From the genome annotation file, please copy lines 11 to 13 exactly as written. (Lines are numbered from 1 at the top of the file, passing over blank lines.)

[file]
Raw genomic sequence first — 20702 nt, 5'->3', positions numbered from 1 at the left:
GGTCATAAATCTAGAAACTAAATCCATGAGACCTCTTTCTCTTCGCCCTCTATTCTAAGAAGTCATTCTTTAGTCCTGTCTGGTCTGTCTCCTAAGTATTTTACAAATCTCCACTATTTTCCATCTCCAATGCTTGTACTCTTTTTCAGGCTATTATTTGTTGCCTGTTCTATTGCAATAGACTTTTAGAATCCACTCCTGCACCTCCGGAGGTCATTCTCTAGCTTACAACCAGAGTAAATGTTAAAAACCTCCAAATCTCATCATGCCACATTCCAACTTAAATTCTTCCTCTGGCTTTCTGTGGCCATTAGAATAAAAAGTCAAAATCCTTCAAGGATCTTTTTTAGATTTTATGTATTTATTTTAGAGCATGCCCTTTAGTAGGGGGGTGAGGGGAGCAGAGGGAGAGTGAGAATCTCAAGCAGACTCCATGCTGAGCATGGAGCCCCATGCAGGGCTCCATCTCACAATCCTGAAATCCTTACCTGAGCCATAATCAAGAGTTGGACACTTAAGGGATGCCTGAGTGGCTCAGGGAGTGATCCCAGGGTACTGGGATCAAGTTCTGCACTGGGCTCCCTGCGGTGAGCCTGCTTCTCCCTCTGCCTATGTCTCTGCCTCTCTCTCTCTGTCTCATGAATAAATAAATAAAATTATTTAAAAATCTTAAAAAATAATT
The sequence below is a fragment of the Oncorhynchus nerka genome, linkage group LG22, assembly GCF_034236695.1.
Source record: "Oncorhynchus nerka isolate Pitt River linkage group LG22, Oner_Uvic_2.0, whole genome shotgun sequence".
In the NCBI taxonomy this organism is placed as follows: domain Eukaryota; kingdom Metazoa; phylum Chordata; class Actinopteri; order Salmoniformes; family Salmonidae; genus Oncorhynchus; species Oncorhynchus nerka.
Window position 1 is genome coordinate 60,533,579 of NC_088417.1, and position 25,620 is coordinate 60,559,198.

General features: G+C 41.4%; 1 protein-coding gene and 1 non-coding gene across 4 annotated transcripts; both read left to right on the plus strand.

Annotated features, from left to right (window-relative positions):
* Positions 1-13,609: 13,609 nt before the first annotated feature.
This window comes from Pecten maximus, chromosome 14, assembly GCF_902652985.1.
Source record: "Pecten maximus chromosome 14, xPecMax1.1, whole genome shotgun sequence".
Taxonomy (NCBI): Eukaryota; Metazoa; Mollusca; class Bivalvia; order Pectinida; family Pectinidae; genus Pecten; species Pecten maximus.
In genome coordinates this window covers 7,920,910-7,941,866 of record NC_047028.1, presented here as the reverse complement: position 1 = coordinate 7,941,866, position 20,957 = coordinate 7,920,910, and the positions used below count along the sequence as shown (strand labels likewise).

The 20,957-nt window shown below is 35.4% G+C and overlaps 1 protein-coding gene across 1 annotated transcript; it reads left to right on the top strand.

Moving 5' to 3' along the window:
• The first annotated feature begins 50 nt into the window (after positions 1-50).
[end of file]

Source record: "Pecten maximus chromosome 14, xPecMax1.1, whole genome shotgun sequence".
Taxonomy (NCBI): Eukaryota; Metazoa; Mollusca; class Bivalvia; order Pectinida; family Pectinidae; genus Pecten; species Pecten maximus.
In genome coordinates this window covers 7,920,910-7,941,866 of record NC_047028.1, presented here as the reverse complement: position 1 = coordinate 7,941,866, position 20,957 = coordinate 7,920,910, and the positions used below count along the sequence as shown (strand labels likewise).